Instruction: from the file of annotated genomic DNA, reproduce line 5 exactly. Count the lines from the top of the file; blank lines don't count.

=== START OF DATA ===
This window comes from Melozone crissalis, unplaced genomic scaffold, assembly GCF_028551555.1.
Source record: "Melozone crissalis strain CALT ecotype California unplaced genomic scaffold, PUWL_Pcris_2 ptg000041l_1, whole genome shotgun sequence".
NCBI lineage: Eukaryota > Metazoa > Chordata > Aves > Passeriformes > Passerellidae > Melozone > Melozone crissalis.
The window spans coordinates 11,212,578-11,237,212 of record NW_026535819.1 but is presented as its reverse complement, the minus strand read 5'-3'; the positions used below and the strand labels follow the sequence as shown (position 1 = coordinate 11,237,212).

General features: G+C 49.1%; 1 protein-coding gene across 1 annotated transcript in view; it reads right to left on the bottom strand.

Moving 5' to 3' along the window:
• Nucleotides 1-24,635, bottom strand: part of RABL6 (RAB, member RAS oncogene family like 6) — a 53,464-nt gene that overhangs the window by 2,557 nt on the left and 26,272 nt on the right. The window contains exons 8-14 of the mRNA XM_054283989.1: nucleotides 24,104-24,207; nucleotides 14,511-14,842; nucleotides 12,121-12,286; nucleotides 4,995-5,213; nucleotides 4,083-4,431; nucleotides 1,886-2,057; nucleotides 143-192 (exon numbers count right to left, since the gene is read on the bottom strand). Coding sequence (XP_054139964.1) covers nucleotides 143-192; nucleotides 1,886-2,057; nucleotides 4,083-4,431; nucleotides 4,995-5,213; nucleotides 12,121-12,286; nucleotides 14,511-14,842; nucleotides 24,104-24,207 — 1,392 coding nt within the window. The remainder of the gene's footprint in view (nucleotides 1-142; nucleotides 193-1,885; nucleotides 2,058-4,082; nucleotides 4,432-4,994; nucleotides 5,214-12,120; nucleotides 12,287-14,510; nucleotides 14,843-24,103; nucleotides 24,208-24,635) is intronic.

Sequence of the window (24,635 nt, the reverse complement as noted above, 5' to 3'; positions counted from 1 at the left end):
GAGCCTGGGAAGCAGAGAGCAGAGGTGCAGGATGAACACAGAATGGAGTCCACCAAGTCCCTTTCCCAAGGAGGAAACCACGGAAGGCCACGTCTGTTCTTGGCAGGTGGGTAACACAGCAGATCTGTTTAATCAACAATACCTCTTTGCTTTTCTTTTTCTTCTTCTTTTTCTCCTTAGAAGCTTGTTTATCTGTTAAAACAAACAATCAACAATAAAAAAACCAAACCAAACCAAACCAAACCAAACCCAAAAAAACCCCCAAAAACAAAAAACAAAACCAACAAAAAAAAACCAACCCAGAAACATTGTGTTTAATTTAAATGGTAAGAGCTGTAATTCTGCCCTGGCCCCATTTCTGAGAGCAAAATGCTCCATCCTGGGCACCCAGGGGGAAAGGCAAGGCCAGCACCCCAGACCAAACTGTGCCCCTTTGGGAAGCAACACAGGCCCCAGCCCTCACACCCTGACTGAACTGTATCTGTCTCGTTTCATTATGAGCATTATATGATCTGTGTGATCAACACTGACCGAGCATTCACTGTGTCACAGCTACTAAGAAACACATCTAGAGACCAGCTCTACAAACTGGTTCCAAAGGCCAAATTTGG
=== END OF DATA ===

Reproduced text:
General features: G+C 49.1%; 1 protein-coding gene across 1 annotated transcript in view; it reads right to left on the bottom strand.